Opinion - Thank you Royal and Ancient Golf Club.
The R&A, as they're known, are almost unique in the world of sport.
Way back on 6 April, amid no clamour from fans or media to do so, they cancelled this year's Open Championship.
First played in 1860, it was the first time the Open had been cancelled since the Second World War.
Japan's Top League rugby competition, already in recess due to the alleged cocaine use of New Zealander Joel Everson, followed the R&A's lead in flagging 2020 away.
Other examples are few and far between. Overwhelmingly, codes have opted to suspend competition rather than call it off.
That is their right.
Martin Slumbers, chief executive of the R&A, said his organisation had cancelled this year's tournament "because it was the right thing to do."
Plenty of effort had gone into examining methods and protocols that might ensure the safety of the fans, players, officials, volunteers and staff who make the Open what it is and none were satisfactory.
"We appreciate that this will be disappointing to a great many people around the world but this pandemic is severely affecting the UK and we have to act responsibly,'' Slumbers said.
That was on 6 April.
Weeks later, Britain is still registering 4000 new Covid-19 cases a day and has suffered a whopping 32,000 fatalities and yet every effort is still being made to stage the final few matches of the English Premier League football season.
The reason is money.
We've not endured anything like those poor folk in Britain and Spain and Italy and the United States.
Our isolation, lack of population density and swift lockdown measures mean the cost of Covid-19 is being counted in dollars, rather than thousands of lives.
In light of our emerging relatively unscathed, it's right that sport will resume here. The telling part is who sport is actually resuming for.
As it stands, professional rugby and netball players will commence competition, but not the rest of us.
Sure, we can soon send our kids to school, but woe betide them playing any organised sport.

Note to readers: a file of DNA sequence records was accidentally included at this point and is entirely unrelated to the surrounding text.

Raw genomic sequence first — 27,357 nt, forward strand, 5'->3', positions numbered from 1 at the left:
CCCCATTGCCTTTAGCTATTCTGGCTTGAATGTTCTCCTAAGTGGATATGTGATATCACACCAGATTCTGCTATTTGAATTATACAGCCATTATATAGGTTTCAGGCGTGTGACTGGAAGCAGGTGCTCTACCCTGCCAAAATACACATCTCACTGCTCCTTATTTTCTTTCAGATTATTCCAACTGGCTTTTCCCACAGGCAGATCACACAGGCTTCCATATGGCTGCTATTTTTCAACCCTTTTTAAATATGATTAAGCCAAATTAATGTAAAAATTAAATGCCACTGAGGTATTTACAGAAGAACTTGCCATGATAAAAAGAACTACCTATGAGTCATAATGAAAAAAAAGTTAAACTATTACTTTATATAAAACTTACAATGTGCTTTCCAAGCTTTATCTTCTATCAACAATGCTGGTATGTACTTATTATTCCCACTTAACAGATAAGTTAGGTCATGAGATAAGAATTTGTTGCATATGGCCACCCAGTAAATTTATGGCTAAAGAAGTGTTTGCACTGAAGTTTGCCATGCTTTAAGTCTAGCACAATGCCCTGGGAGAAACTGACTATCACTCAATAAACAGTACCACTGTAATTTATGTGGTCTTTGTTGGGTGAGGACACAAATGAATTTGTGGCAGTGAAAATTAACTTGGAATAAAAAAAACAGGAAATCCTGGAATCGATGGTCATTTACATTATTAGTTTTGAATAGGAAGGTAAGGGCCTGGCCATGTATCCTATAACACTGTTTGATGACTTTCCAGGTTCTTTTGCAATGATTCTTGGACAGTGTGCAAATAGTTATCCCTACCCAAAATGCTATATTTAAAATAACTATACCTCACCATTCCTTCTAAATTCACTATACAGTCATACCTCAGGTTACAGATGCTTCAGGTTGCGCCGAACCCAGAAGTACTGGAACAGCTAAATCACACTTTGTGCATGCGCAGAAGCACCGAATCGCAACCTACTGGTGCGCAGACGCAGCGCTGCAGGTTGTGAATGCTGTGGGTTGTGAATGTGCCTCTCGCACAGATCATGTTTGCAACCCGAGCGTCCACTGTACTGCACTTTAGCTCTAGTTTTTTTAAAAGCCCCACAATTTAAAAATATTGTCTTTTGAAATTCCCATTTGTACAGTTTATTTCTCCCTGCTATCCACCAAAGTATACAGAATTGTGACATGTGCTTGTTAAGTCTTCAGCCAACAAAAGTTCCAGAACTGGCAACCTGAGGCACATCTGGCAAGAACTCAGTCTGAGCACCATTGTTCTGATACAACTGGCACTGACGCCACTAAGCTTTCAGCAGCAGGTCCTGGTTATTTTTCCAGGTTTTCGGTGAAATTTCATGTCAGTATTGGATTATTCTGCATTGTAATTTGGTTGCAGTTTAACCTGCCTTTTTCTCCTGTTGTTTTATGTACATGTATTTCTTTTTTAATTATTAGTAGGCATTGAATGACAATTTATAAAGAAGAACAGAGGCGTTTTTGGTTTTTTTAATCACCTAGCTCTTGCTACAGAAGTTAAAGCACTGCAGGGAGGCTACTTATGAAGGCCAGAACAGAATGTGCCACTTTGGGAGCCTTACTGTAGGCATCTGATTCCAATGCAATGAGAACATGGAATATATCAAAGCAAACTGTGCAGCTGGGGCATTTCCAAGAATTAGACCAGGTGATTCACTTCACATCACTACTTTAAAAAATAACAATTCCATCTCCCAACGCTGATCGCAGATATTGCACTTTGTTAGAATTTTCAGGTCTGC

After weeks and weeks of confinement, many of us yearn for some activity and company.
For the time being, we accept it's not safe to assemble in large groups and to practice or play team sports.
But it is if you're a professional rugby or netball player. Why?
Well, because there's a buck in it. No, that's not quite true.
There's money to be made from men's professional rugby, which is why we're yet to hear when the Farah Palmer Cup women's provincial rugby competition will be played or be told how the Black Ferns are preparing for next year's world cup and the Black Ferns Sevens for the Olympics.
It's been widely reported that New Zealand Rugby (NZR) are going to have to sack half their staff.
Not because they're bad at their jobs or haven't protected and promoted the brand well enough.
Just because every available dollar has to go to our Super Rugby and All Blacks stars.
These have been challenging and, in some cases, heartbreaking times.
Families can't collectively grieve the loss of loved ones, businesses are going under, people are out of work or on reduced pay and even the lucky ones among us have just had enough of it all.
In these circumstances, you commend anyone who's done the right thing.
People, such as the R&A, who have made decisions based on the wider good.
Rugby, for instance, is either on or it's off.
It's not fair to have one rule for our highest-earners and another for everyone else.